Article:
One of the benefits of choosing this type of insurance policy is the fact that, regardless of how much you have paid in, the beneficiaries are going to receive a settlement according to the terms of the policy. If you should happen to take out a 30 year policy and something should happen to you after just a few years, the beneficiaries are going to receive the same amount of pay out as they would if it had matured at 30 years. Many people like the peace of mind that they get from knowing that their loved ones will be taking care of while at the same time, they are investing in their own future.
Of course, this type of policy is not going to be for everyone so it will be a good idea for you to examine all of your options in advance. This would not only be true of checking out other types of life insurance but it is also true with getting various quotes from different insurance companies. Along with that, you would want to check into the tax benefits of these different types of insurance policies as there are differences in that area as well. This can really help you to choose something that will not only benefit you now but will benefit everyone involved in the future.
Visit for more Annuity and Life Insurance Tips and Tricks.
Call Robert Eldridge directly at 800-643-7544.
Robert Eldridge holds over a decade of experience as a multiline agent in multiple states and currently serves on the membership council of the National Association of Insurance and Financial Advisors
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How to trade in your endowment

If it looks as though your policy is not on track to
repay the mortgage, one option is to throw in the towel and sell it on
the 'second-hand' market. Richard Evans reports

If you have just received a "traffic light" letter from your
endowment provider warning that your policy is no longer on track to
repay the mortgage, your first instinct is probably to fire off a
mis-selling complaint.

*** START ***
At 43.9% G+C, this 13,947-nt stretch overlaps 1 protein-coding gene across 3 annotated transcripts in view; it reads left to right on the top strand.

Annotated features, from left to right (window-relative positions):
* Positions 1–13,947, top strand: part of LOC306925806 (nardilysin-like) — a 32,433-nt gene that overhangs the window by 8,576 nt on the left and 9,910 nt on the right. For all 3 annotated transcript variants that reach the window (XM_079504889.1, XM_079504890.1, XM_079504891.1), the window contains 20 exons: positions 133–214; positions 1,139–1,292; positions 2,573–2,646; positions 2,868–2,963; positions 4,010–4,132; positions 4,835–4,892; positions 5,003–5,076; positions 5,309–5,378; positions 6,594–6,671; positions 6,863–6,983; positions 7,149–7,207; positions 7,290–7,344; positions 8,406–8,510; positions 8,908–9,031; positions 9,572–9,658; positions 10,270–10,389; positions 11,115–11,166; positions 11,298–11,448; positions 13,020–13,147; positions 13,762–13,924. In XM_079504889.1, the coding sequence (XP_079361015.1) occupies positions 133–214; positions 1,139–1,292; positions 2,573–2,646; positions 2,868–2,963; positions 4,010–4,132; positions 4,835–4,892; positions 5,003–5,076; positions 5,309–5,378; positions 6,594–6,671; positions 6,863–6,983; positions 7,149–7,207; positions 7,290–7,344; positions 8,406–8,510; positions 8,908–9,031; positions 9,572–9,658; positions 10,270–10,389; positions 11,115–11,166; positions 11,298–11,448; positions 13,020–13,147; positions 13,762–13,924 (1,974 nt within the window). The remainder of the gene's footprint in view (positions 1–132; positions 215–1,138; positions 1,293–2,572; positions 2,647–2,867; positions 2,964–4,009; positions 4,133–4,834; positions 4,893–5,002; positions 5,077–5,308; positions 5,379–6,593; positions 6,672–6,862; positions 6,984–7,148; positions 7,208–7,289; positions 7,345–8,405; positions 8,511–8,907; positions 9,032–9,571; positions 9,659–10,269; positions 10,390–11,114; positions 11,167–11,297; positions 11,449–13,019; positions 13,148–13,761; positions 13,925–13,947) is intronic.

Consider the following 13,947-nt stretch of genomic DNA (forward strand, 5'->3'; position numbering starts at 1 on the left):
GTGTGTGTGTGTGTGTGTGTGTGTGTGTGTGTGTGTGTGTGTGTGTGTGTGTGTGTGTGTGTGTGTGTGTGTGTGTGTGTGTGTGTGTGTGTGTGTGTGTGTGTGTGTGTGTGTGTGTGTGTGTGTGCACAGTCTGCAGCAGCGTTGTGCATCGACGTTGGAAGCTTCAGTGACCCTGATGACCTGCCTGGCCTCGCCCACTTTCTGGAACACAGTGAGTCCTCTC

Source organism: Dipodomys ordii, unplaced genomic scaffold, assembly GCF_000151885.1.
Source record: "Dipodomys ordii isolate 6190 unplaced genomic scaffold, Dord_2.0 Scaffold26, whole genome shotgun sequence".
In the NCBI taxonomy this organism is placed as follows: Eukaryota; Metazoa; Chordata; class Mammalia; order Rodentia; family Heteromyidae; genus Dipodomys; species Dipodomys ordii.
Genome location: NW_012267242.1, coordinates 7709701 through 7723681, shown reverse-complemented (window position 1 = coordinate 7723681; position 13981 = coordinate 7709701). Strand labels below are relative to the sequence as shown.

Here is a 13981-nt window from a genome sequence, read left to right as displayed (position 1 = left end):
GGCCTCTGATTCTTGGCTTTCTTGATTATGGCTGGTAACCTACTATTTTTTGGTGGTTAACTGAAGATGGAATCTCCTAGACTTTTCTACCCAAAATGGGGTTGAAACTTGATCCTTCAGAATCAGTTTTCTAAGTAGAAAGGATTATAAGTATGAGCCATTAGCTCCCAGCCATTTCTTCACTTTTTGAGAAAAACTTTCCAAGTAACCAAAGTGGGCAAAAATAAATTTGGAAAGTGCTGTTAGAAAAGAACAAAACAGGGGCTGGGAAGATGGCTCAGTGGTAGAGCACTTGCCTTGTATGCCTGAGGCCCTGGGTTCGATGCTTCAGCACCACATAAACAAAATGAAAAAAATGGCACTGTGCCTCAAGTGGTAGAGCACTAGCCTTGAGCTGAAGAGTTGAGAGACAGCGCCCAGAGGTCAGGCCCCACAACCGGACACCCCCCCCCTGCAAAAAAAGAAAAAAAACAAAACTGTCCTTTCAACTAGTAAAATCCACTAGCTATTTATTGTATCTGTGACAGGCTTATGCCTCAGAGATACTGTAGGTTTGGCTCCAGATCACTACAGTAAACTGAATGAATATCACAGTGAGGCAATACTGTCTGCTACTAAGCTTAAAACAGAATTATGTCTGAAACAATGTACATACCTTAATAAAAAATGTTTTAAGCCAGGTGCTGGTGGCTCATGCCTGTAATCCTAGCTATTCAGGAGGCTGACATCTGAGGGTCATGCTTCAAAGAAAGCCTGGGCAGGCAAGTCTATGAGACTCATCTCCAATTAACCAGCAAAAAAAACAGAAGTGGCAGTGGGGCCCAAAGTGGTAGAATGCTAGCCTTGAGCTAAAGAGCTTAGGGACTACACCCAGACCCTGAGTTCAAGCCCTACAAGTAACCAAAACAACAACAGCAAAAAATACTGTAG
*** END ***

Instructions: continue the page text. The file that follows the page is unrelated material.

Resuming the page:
Many people also pick up the phone and call a company that
deals in traded endowments. Many of these firms claim policyholders can
get up to 30 per cent more money from selling their policies to a third
party, rather than simply surrendering them to an insurance company. But
in fact, only a very few people will achieve this kind of mark-up.

In order to have any chance of selling on your endowment
policy it has to have been running for a third of its term - or a
minimum of five years - and have a surrender value of at least £1,000.
It also has to be a with-profits endowment. Some insurers, such as
Allied Dunbar, sold "unit-linked" plans but there is no second-hand
market for these policies.

But even if your policy meets these criteria, you may still
struggle to find a buyer. Only policies offered by certain insurers tend
to command a premium. Alan Lewis, who runs Lewkay Financial Services, a
Billericay-based independent financial adviser that specialises in
traded endowments, says the market can be unpredictable, but that it is
usually possible to obtain good valuations on policies from Royal
London, Britannic, General Accident, Co-operative Insurance, Liverpool
Victoria and Clerical Medical.

If you are unlucky enough to have an endowment with Eagle
Star, Britannia Life, Equitable Life, Life Association of Scotland,
Police Mutual, Provincial Life, Scottish Equitable, Scottish Life,
Scottish Provident and Winchester Life then you are unlikely to be able
to sell it.
This is not surprising, given that some of these companies
have inflicted the most punitive bonus cuts and the outlook for many of
these with-profits funds remains pretty bleak.